Casebook by Mona Simpson
Fiction; 336 pgs
From the Publisher:
From the acclaimed and award-winning author: a beguiling new novel about an eavesdropping boy working to discover the obscure mysteries of his unraveling family. He uncovers instead what he least wants to know: the workings of his parents' private lives. And even then he can't stop snooping.
Miles Adler-Rich, helped by his friend Hector, spies and listens in on his separating parents. Both boys are in thrall to Miles's unsuspecting mother, Irene, who is "pretty for a mathematician." They rifle through her dresser drawers and strip-mine her computer diary, finding that all leads pull them straight into her bedroom, and into questions about a stranger from Washington, D.C., who weaves in and out of their lives. Their amateur detective work starts innocently but soon takes them to the far reaches of adult privacy as they acquire knowledge that will affect the family's well-being, prosperity, and sanity. Once burdened with this powerful information, the boys struggle to deal with the existence of evil, and proceed to concoct hilarious modes of revenge on their villains and eventually, haltingly, learn to offer animal comfort to those harmed and to create an imaginative path to their own salvation.
I did not know what to expect going into Mona Simpson's Casebook. The synopsis made it sound more like a mystery--two boys acting as sleuths to uncover their parents' secrets. But at its heart, this is really a tender coming of age story about a boy finding his way after his parents divorce and their new relationships. It's the story of how Miles struggles with his conflicting emotions, faces life's challenges and searches for answers about love and betrayal. Casebook is funny and charming. It is also sad and thoughtful.
I loved the way Mona Simpson sets the story up. In the introduction, the reader learns that the narrator and his friend are the "authors", telling the story behind the graphic novel they wrote about their espionage efforts. Names have been changed or nicknames used (like for Miles' two sisters, Boop One and Boop Two), descriptions even, in order to avoid identification of the people involved. Written in the first person perspective, this is Miles' story, with added footnotes by his friend Hector. (For those not liking footnotes--there are not very many, but the ones that exist are brief and funny in their own right.)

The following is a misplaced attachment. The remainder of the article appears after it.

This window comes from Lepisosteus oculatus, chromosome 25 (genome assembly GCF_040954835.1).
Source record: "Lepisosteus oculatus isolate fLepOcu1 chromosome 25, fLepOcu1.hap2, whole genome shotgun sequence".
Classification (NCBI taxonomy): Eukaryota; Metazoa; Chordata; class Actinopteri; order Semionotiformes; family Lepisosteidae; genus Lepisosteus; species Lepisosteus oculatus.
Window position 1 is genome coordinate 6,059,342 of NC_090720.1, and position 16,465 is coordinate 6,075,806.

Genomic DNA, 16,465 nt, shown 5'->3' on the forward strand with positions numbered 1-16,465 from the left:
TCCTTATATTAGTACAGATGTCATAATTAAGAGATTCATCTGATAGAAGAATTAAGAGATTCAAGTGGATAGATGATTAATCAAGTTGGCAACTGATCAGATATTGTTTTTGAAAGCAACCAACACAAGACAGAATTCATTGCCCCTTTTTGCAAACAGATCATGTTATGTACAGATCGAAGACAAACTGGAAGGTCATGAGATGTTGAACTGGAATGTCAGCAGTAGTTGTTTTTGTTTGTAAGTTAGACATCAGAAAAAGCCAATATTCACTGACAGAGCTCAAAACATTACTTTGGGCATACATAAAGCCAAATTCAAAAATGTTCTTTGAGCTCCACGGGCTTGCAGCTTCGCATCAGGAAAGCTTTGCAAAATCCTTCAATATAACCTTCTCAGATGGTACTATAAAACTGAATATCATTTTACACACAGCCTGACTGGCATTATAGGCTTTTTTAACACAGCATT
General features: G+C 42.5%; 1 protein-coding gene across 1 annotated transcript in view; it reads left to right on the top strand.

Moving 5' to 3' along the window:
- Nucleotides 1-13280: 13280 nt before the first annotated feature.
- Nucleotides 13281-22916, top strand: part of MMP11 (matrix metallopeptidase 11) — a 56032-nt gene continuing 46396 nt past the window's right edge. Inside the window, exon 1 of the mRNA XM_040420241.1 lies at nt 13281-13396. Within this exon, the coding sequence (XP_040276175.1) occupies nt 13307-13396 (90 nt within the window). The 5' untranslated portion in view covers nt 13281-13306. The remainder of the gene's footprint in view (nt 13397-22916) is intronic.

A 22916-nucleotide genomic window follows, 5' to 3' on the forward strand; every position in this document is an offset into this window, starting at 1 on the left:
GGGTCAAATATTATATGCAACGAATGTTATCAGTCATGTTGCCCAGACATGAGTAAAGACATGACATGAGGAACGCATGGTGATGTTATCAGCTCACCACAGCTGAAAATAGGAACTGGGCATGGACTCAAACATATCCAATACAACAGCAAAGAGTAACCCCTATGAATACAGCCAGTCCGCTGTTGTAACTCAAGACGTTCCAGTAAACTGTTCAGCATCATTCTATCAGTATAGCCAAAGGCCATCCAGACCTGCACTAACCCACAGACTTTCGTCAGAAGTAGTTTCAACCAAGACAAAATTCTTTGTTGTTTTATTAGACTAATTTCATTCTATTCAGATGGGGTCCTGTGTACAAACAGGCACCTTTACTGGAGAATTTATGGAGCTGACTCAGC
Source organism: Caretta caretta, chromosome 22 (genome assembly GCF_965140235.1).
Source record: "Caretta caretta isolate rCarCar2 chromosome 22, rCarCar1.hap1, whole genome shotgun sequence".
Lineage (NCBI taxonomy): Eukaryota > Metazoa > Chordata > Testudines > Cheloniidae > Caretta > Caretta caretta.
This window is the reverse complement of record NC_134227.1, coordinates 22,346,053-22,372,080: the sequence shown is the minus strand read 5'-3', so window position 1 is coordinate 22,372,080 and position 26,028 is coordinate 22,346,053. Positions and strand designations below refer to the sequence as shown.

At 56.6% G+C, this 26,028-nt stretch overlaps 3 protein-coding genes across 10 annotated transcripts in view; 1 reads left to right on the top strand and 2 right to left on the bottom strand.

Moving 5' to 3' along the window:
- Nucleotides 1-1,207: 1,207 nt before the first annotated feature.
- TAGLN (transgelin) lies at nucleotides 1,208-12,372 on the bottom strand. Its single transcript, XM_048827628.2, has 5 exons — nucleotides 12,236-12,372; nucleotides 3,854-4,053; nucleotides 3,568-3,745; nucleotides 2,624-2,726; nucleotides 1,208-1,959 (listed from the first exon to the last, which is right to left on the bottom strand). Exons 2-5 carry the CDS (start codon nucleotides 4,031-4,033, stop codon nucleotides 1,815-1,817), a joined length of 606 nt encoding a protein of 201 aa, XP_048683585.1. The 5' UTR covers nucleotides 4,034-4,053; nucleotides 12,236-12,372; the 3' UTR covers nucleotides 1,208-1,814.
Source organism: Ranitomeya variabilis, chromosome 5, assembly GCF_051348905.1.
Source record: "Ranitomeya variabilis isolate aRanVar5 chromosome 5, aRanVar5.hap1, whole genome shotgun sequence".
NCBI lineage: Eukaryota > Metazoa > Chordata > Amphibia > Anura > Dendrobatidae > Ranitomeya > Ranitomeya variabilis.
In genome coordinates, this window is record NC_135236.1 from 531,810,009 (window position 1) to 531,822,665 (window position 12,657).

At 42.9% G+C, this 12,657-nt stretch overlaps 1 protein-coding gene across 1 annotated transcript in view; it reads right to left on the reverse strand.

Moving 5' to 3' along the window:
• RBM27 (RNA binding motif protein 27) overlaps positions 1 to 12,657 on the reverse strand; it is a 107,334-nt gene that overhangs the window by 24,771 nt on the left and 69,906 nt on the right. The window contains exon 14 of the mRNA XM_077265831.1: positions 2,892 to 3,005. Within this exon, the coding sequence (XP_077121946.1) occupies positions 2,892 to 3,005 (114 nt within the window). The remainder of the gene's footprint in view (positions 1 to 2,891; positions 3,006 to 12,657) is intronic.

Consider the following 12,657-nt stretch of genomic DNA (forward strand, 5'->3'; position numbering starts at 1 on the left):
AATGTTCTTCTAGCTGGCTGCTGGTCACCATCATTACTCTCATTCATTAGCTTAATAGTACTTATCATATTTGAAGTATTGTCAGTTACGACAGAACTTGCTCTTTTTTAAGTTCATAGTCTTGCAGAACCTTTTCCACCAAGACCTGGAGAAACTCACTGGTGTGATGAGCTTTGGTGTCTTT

I liked that the story is a quiet one. It is not action packed, although it is a fairly fast read. If you are expecting big climaxes and life shattering revelations, you won't get them here. The mystery behind Miles and Hector's search for the truth about Eli, Irene's boyfriend, is not at all surprising. It is easy to guess early on, the markers being quite clear. For me, what was more important was how Miles dealt with the truth once he found it, how it changed him and impacted his choices there after.
I adored Miles. He is so innocent and naive on one hand and yet extremely resourceful and wise beyond his years in others. Even when he was exacting revenge on his enemies, he demonstrated he had heart and cared about others. I also really liked Miles' friend, Hector, who was the kind of best friend I wish I could have had growing up. His loyalty and taking matters into his own hands for his friend's sake say much about him. At the same time, I wish Miles' had paid more attention to what his friend was going through. Miles noticed Hector's troubles, but, to me, it felt like he was too caught up in his own life to really see his friend and the trouble that might be brewing in Hector's life, behind the scenes. I don't completely blame Miles though. Hector used Miles' life to avoid his own.
I am glad the author told the story from the point of view of Miles. I think back to my childhood, my curiosity about what was going on around me, including about my parents' relationship. I never resorted to tapping their phone, or rifling through their things, but I caught snatches of conversation here and there. And sometimes, perhaps, I snooped a little more than I should have. I do understand the desire to want to know more about a parent, to understand why he or she is depressed or angry, and wanting to find a way to fix it, hurting alongside them, and wanting them only to be happy. Miles loved his mother dearly and wanted so much for her to be happy. Miles learned some difficult lessons through the course of his story, but the fact that he came away from it all with hope . . . . Well, that warmed my heart.
Rating: (Very Good)
To learn more about Mona Simpson, and her books, please visit the author's website.
I hope you will check out what others had to say about Casebook on the TLC Book Tours route!
Many thanks to the TLC Book Tours for the opportunity to be a part of this book tour. E-copy of Casebook provided by publisher.
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